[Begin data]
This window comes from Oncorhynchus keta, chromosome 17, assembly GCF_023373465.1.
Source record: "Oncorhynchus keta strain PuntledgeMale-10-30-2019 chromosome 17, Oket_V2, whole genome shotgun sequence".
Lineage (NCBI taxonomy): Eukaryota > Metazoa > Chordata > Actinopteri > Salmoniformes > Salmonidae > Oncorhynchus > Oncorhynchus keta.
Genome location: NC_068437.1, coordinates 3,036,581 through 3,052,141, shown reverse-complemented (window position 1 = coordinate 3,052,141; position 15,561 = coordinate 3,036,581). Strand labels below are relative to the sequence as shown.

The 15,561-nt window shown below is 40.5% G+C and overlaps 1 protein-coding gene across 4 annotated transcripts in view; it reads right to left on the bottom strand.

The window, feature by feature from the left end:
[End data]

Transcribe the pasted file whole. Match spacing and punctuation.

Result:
This window comes from Oncorhynchus keta, chromosome 17, assembly GCF_023373465.1.
Source record: "Oncorhynchus keta strain PuntledgeMale-10-30-2019 chromosome 17, Oket_V2, whole genome shotgun sequence".
Lineage (NCBI taxonomy): Eukaryota > Metazoa > Chordata > Actinopteri > Salmoniformes > Salmonidae > Oncorhynchus > Oncorhynchus keta.
Genome location: NC_068437.1, coordinates 3,036,581 through 3,052,141, shown reverse-complemented (window position 1 = coordinate 3,052,141; position 15,561 = coordinate 3,036,581). Strand labels below are relative to the sequence as shown.

The 15,561-nt window shown below is 40.5% G+C and overlaps 1 protein-coding gene across 4 annotated transcripts in view; it reads right to left on the bottom strand.

The window, feature by feature from the left end: